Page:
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Support Your Body Throughout Your Menstrual Cycle

Erin Kloster, Dietetic Intern

Reviewed by Dana Eshelman, MS, RDN, CSSD


Have you ever thought about shifting your diet and lifestyle to compliment each phase of your menstrual cycle? This concept is commonly referred to as cycle syncing and can offer so many benefits, including alleviating PMS symptoms, improved mood, more energy, etc. 


We are going to dive into what happens during each phase of your cycle and how you can alter your nutrition and exercise routine to better support your body throughout each phase. 



Phases of the Menstrual Cycle 


A typical menstrual cycle lasts anywhere between about 28 to 45 days in length and consists of four distinct phases: menstruation, the follicular phase, ovulation, and the luteal phase. Our hormones fluctuate throughout each phase of our cycle, and these hormone fluctuations dictate various physiological processes that occur during each phase.



For example, our appetite, energy levels, performance, and much of what you experience during that time of the\ month has everything to do with these hormone fluctuations. Tailoring your food choices and exercise routine to support these hormone fluctuations can help improve your overall physical and mental well-being. 


With that being said, let’s break down each phase and address how we can better support our physical and mental well-being with lifestyle alterations during each phase. 



Menstruation/early follicular phase (days 1 to 3-7)


What’s happening? 

This is your period phase when the uterine lining sheds and a bleed is initiated. During the menstrual phase estrogen and progesterone are at their lowest, so you might feel extra lethargic and experience a wave of food cravings. 


Nutrition: 

Focus on eating lean protein, healthy fats, complex carbs, and fiber. Some research suggests that eating a diet rich in anti-inflammatory foods such as omega 3’s, fruits, vegetables, nuts, and seeds can also help alleviate PMS symptoms. Steering away from heavily processed foods and alcohol during this phase can also aid in minimizing PMS symptoms.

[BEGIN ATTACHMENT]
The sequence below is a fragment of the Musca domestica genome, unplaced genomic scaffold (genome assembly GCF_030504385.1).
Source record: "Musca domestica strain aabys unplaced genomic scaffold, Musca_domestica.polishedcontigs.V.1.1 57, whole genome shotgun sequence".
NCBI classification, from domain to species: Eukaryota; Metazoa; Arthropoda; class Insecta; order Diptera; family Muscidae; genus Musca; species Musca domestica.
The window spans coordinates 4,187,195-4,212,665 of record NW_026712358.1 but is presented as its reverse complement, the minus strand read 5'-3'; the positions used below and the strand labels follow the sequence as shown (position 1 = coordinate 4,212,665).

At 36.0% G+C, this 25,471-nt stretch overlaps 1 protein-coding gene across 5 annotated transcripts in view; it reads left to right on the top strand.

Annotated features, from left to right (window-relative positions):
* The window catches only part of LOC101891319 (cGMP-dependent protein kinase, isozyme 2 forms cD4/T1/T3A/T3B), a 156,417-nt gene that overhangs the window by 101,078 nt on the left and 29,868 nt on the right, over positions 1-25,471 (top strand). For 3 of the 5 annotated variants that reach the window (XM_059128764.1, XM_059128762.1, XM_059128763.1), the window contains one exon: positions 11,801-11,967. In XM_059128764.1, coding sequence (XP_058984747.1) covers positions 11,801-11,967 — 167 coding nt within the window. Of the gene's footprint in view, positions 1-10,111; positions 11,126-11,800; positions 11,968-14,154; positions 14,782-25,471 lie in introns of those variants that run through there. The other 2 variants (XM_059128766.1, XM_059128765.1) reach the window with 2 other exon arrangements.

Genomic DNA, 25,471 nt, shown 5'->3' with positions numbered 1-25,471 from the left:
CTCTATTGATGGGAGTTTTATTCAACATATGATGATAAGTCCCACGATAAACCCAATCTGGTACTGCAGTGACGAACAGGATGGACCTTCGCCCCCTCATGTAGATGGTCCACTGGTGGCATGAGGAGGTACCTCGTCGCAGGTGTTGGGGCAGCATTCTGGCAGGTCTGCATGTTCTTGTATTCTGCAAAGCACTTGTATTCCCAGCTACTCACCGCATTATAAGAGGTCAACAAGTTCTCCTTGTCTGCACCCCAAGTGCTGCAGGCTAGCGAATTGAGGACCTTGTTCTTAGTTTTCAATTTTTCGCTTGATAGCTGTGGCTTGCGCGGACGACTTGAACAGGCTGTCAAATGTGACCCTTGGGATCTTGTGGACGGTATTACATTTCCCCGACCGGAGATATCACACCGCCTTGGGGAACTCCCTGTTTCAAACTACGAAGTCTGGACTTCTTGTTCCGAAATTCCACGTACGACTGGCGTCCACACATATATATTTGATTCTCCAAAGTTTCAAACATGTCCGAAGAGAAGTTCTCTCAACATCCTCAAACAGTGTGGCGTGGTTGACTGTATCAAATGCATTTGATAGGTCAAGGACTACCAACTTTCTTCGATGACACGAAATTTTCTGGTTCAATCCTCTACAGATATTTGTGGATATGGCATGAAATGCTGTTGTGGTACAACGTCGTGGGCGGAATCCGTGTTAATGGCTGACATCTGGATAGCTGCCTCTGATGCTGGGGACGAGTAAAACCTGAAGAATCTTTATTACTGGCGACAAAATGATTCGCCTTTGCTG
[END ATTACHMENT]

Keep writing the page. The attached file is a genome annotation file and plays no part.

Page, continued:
If you experience very heavy periods it can be beneficial to incorporate more iron into your diet to replenish your body’s iron stores. Vitamin C improves absorption of iron in the body, so try including more foods rich in vitamin C in your diet. 


A few foods to support this phase: 

  • Omegas: Flaxseed, walnuts, chia seeds

  • Magnesium: Cacao and dark chocolate 

  • Iron and zinc: lean red meat, chickpeas, tofu/tempeh 

  • Vitamin C: red peppers, strawberries, kiwi, tomatoes 


Exercise: 

Don’t push yourself and give your body plenty of rest during this phase if that’s what you feel like it needs. Consider low impact activities like going for a walk or a light bike ride. 


Late Follicular Phase (days 3-7 to 10)


What’s happening? 

During the follicular phase estrogen levels peak while progesterone remains fairly low. We often feel more energized and might experience suppressed appetite due to these hormone fluctuations. 


Nutrition:

It’s important to be intentional with your nutrition during this phase, especially if your appetite is lower but you are engaging in high intensity training sessions. Don’t be afraid to up the carbs and protein to support your body and energy needs! 


As estrogen levels rise it can also be beneficial to incorporate more foods that aid in balancing estrogen in the body, such as high fiber foods and phytoestrogens. Magnesium levels also drop during the follicular phase, so you may benefit from including more foods rich in magnesium.